As for Winer's views about Google: I think he's right in one fundamental way that neither he nor you mentioned. I don't think that adding a Blogger.com link to the Google toolbar is going to do that much for blogger.com. It's just not a very good product IMO. Unless they improve it in revolutionary & dramatic ways, I don't see it eating the blog universe. But what Google has done wrong IMO (& MS also showed this lack of vision)is to miss the boat on interconnecting the blogger universe. Google could make a lot more money (I think, but I'm no marketing expert) if it thought of ways to tie this universe together.
One proposal I've posted about is creating a blog version of the Open Directory Project (their website submission tool) in order to categorize blogs and make them more visible & accessible on the web. I think there should be a Blog Search category on the Google toolbar just as there is a website search, news search, image search, etc. If they did this, they'd be creating a whole new potential for ad revenue for themselves plus they'd be helping better organize the blogging world.
Richard, I think you may be confusing Andrew's writing with my own. Andrew wrote the original post (Radio Free Blogistan is now a group weblog), and I posted the first comment above. I'm assuming that's why you said I "dismissed his contributions," when in fact I wrote that by seriously tackling the role of blogging in politics and journalism and publicly demonstrating his new hierarchically categorized blog system as he develops it, he is contributing quite a lot and managing to rise above some of the petty personality politics that have tended to cluster around him in the recent past.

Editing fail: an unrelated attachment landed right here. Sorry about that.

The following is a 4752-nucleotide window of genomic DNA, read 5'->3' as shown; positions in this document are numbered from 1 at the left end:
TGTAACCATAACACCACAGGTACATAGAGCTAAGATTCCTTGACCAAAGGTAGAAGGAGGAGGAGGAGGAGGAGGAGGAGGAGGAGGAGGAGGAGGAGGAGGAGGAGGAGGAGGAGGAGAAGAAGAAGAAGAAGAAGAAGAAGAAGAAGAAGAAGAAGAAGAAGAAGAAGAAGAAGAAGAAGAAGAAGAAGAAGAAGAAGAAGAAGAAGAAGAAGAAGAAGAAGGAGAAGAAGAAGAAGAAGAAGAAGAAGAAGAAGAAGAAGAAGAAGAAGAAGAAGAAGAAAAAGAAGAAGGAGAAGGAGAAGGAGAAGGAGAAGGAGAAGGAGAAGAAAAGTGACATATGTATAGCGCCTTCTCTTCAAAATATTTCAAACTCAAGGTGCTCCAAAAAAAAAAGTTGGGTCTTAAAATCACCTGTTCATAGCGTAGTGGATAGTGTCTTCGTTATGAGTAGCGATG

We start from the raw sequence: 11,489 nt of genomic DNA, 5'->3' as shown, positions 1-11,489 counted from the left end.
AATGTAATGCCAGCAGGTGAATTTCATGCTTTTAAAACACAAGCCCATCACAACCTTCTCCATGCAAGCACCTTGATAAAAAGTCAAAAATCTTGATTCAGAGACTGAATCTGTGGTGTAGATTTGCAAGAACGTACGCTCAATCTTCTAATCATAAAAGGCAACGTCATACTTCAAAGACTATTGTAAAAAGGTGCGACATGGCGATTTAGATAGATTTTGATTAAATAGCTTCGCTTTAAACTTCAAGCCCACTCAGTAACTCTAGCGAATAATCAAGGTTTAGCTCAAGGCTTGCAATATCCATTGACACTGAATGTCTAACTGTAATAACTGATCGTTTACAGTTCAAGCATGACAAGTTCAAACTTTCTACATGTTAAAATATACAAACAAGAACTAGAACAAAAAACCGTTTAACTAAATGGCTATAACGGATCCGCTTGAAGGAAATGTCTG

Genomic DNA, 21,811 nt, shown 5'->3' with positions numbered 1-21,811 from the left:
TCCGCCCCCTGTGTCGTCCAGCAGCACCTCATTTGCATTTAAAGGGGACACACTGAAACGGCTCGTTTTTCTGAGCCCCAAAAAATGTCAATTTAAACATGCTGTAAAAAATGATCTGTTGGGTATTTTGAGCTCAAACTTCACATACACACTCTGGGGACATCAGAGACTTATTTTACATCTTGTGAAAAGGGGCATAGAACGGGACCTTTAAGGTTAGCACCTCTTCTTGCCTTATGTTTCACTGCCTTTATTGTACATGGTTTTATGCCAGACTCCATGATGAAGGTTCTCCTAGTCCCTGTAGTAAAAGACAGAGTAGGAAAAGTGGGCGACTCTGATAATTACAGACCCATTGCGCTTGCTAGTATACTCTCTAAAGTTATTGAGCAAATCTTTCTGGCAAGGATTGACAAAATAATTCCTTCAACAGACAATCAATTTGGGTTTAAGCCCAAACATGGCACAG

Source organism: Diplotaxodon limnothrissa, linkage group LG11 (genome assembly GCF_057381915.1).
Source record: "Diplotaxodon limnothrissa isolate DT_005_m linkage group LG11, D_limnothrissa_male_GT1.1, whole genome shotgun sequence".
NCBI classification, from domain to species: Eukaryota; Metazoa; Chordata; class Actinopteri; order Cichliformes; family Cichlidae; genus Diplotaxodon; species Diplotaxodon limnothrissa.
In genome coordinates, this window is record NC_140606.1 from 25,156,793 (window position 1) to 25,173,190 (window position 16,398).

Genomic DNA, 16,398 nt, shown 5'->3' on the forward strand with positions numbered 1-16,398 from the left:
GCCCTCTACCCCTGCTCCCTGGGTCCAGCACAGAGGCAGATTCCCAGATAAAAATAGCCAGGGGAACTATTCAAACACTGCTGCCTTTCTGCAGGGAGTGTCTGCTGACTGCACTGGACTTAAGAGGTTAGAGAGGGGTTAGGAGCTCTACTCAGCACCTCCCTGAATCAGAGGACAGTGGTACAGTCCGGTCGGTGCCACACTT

I just wanted to clarify this. I'm on record with some criticism of Dave but I do not underestimate his influence or importance to this medium, and I strive to be "fair and balanced" as they say.
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Yeah, that was me, not xian. I'm the resident Dave-basher here at RFB, and what I say does not represent the views and positions of my fellow RFBers. =)
And I hope that I don't underestimate his impact on blogging - he's big. Way up there, in fact, when you look at his roles in RSS, XML-RPC, SOAP, etc... I just think that he's said very little that really matters outside of the technical realm. And that Radio Userland is a great concept with really shoddy, amateurish execution. I was at BloggerCon, and trust me, Dave really didn't have much of interest to say there - the highlight for me was watching Esther Dyson forceably restrain herself from laughing at loud at some truly ludicrous rant of Dave's.
That said, yeah, there's a big space out there right now for connecting the blogosphere. Google, Technorati, weblogs.com, blo.gs, blogdex, etc all touch on one or more aspects of the interdependence of individual weblogs, but none of them get it all. I'm not sure one CAN get it all, but pulling RSS feeds and TrackBack-esque functionality into one Google-esque interface would be pretty damned sweet.